Published in: On The Politics of Ugliness, Edited by Sara Rodrigues & Ela Przybylo (Palgrave Macmillan, 2018).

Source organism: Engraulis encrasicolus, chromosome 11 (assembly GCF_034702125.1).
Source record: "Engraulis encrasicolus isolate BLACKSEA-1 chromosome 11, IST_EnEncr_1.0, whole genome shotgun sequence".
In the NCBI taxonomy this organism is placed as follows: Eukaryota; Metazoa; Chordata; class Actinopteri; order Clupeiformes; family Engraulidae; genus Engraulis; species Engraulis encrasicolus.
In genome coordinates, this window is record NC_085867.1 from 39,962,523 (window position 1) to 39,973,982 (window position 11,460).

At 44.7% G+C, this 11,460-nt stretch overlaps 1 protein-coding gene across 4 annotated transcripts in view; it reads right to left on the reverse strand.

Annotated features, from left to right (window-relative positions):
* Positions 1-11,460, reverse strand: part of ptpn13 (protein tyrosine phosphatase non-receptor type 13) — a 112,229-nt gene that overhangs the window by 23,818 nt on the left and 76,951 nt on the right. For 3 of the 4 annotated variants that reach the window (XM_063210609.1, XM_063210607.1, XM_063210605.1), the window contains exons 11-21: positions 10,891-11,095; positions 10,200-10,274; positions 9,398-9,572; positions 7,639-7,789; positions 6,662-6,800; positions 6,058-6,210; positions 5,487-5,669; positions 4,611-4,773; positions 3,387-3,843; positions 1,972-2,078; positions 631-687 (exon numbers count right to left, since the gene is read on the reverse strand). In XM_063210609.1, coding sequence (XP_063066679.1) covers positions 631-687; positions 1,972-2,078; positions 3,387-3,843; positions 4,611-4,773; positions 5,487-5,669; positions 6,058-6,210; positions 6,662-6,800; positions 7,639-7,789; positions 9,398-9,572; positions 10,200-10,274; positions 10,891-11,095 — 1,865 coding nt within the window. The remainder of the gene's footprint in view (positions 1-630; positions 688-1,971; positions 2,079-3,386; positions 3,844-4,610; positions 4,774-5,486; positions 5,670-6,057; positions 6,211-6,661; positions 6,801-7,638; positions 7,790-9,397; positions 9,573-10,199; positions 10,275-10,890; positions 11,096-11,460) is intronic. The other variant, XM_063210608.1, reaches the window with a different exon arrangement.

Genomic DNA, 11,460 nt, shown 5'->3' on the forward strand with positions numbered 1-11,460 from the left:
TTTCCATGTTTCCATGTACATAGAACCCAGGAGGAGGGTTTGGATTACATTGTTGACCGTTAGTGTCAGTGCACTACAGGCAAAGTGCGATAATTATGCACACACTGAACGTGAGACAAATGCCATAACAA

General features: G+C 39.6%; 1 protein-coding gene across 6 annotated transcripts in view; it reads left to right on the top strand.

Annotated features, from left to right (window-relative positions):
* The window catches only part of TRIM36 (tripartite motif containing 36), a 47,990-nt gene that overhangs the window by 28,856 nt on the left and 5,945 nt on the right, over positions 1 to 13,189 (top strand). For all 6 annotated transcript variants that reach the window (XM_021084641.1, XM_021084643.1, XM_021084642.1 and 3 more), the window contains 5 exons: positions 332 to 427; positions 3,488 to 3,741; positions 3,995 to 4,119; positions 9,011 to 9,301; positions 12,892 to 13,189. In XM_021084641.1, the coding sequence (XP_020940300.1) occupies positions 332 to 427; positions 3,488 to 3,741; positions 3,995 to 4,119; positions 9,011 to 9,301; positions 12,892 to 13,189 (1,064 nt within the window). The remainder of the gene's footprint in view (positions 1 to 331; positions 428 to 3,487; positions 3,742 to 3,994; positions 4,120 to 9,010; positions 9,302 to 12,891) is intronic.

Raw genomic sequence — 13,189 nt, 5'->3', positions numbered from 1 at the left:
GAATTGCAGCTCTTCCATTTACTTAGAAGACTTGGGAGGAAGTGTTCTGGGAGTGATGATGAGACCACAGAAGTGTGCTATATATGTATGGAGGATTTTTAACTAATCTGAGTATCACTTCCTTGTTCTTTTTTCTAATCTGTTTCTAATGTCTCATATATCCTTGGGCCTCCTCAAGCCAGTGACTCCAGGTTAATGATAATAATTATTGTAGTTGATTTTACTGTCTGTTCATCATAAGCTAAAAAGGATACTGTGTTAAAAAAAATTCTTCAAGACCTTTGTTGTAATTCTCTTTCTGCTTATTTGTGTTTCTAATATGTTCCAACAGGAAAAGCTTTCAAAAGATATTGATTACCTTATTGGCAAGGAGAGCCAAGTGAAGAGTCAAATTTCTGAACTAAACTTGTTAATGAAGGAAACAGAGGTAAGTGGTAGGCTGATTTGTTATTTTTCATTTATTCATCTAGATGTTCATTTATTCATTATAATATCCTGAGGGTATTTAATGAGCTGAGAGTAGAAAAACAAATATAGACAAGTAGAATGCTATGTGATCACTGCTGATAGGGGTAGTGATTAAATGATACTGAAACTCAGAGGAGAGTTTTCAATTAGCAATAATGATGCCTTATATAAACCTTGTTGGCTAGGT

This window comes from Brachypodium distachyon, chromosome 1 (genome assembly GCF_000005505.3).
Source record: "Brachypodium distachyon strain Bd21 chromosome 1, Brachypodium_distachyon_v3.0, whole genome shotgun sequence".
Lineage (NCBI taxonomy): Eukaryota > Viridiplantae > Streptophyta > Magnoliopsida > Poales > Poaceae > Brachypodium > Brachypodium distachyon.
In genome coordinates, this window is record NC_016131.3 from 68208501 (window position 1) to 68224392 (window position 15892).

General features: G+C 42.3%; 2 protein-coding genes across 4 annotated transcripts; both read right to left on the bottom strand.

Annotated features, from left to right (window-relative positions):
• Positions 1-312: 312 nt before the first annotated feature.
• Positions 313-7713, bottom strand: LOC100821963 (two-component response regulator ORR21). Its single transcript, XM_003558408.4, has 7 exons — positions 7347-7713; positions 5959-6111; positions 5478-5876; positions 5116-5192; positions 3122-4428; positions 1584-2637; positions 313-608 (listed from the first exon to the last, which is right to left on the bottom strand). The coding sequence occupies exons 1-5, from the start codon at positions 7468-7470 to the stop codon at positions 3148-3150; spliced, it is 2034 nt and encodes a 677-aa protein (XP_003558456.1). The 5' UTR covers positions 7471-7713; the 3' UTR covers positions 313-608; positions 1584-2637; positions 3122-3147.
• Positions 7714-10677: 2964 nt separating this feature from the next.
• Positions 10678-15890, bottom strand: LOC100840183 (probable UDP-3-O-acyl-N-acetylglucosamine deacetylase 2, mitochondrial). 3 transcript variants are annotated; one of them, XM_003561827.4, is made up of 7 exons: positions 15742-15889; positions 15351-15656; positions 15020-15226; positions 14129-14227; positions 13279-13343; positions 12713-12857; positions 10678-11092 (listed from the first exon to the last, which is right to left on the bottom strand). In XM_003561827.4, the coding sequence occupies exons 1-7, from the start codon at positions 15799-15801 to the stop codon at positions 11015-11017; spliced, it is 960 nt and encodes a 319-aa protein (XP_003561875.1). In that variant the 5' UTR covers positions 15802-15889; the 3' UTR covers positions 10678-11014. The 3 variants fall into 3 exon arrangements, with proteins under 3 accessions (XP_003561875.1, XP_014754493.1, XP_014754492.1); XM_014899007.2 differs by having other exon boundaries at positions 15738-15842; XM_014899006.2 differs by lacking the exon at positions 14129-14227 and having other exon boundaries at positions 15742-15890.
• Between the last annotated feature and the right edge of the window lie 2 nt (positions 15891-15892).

Hélène Cixous has described the act of writing as becoming “a thing with pricked-up ears.” She describes doing this work at night: “night becomes a verb. I night.” By turning ugliness into a verb, as Cixous does with nighttime, this chapter considers what it might mean “to ugly” when writing. It explores the experience of inhabiting unsettling, resistant, anxious, uncomfortable—in other words “ugly”—spaces whilst writing. It makes a case for the value of encounters with the ugly in one’s writing practice and how abiding with, or deliberately turning towards such states is not only a sound method of working but provides an important counter narrative to the social drive to rid ourselves of the unpleasant. It asks: What is “ugly” writing? What does it mean “to ugly” in the context of writing? And in what ways might considering ugliness as part of one’s writing practice enable a renewed thinking about what it is to write? Drawing on philosophy, psychoanalysis, and literature it makes a case for the veracity of ugliness—not only politically but as a methodology or practice.